Sunday, December 13, 2009

"9th Annual Year In Ideas," with the Matthew Phelan Taxonomy

The moment all of you opened this year's installment of the New York Times Sunday Magazine's Ideas issue, many of you were curious about why it had not already been organized by the degree to which I found each idea either depressing or uplifting. Get excited; I did* it:

Most Depressing

Infant Sleep Is Destiny :: If your baby's sleep habits are like every stereotype of a baby's sleeping habits you've ever heard, your baby is doomed to lead an unproductive loser-y life.
Predictive Smiles :: Because I don't try to make nice or smile often, all my marriages will end in divorce.
Counterfeit Self, The :: Basically just about any minor deceptive practice you engage in (from lying on your resume to buying knock-off clothes) will snowball until you are basically Tom Ripley.

Most Life Affirming

Treating P.T.S.D. With Tetris :: From a very diluted (but analogous) bit of personal experience, I can tell you that this is true. It's also true of Laplace transforms.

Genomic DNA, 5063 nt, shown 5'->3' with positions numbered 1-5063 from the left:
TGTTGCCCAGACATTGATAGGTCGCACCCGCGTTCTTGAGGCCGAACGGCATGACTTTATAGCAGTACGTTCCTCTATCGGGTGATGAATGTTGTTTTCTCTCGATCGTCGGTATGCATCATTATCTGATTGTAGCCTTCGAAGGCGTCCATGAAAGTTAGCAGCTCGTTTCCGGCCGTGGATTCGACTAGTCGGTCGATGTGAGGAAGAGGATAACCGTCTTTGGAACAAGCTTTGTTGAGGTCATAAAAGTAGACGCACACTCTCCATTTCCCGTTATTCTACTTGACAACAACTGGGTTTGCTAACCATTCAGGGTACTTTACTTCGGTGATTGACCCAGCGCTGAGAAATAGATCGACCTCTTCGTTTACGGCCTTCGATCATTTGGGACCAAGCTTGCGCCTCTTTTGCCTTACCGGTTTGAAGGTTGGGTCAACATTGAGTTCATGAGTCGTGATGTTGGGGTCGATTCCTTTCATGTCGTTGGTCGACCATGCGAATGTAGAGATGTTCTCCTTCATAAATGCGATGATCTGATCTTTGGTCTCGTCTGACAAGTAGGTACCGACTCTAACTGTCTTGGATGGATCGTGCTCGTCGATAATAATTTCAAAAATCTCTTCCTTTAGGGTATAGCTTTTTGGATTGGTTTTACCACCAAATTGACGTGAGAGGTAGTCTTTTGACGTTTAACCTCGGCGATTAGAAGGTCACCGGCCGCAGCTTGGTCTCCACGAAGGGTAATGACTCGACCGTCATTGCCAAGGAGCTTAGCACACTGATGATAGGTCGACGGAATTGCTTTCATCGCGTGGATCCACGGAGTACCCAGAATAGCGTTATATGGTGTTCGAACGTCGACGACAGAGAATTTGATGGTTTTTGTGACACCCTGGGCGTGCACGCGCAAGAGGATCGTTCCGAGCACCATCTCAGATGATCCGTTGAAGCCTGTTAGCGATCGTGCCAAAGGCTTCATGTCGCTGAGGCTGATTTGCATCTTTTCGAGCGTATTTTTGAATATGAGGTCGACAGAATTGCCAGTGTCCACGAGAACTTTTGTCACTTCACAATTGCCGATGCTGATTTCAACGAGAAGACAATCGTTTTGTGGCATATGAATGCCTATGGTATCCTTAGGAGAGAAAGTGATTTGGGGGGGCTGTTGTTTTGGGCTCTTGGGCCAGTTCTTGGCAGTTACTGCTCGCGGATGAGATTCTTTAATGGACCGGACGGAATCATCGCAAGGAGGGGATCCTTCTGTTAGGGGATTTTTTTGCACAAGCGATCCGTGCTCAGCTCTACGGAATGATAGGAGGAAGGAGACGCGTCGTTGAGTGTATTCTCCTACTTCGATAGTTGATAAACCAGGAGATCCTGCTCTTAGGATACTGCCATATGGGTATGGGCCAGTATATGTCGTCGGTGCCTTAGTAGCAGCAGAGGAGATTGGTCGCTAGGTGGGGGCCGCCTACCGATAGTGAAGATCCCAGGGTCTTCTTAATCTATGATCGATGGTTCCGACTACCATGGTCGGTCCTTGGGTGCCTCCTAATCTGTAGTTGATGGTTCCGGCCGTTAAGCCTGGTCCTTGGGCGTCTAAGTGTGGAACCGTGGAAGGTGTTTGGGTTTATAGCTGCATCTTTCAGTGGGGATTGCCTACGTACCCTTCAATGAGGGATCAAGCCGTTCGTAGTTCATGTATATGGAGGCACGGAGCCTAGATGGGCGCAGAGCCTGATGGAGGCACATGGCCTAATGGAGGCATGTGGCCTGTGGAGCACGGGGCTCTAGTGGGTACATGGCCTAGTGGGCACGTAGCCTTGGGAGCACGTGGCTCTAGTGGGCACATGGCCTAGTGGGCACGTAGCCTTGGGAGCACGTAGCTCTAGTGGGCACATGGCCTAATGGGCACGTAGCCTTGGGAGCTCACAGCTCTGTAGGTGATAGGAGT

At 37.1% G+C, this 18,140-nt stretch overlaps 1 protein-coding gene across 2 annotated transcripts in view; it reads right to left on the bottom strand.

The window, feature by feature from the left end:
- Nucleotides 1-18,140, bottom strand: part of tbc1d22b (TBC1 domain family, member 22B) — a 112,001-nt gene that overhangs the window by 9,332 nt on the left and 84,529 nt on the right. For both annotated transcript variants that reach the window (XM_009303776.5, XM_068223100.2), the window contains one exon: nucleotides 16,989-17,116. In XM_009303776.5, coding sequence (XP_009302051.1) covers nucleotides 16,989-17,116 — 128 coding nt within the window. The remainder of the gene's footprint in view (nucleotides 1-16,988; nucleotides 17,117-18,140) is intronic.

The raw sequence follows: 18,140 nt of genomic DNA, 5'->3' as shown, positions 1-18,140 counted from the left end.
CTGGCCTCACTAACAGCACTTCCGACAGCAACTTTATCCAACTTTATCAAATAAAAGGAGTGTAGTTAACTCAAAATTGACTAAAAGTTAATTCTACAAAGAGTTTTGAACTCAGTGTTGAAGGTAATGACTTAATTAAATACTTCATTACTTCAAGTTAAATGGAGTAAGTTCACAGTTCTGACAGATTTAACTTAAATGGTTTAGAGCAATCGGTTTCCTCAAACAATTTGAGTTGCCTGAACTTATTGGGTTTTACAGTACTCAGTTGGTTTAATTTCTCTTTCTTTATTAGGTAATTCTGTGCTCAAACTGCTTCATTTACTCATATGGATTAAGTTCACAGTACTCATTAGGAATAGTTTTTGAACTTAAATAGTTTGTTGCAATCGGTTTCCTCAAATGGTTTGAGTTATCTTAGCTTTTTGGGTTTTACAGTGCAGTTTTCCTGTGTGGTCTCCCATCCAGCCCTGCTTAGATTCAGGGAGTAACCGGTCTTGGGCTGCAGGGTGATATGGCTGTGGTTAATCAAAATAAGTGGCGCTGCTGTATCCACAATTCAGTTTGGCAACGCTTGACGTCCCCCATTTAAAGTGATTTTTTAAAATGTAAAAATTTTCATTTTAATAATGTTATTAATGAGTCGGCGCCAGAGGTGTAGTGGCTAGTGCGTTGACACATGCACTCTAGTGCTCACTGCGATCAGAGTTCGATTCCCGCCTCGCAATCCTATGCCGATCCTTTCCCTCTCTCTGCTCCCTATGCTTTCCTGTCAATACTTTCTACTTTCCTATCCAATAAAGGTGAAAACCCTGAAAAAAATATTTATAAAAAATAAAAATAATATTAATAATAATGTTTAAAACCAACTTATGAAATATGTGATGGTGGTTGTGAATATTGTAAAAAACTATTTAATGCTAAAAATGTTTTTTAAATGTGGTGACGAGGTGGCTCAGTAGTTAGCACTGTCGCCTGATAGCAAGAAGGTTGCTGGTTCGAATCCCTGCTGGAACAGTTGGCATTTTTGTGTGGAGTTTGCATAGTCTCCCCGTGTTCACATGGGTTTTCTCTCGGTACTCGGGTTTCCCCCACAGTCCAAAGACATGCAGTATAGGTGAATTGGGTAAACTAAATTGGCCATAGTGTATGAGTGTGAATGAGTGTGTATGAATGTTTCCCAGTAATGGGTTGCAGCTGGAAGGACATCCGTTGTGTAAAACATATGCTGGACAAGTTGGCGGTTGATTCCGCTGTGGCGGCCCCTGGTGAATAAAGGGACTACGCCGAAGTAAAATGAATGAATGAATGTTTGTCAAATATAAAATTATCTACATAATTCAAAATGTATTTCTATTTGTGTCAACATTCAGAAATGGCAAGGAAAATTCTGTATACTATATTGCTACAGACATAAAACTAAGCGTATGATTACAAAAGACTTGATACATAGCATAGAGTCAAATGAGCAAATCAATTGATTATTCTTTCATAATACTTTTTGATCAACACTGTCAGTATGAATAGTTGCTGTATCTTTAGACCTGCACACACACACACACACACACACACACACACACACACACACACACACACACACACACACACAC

Good Enough is the New Great :: The tech merchandise arms race is coming to a close! Men's magazine gadget ad revenue will need to be replaced.
Drunken Ultimatums :: The revanchist impulse is hard wired into us and I can stop feeling guilty about it.
Myth of the Deficient Older Employee, The :: Creed on the Office is an offensive stereotype—and this new research will keep some of us from getting canned just before retirement, unlike old people today.

* I didn't do them all; I have work I should be doing. Get off me!



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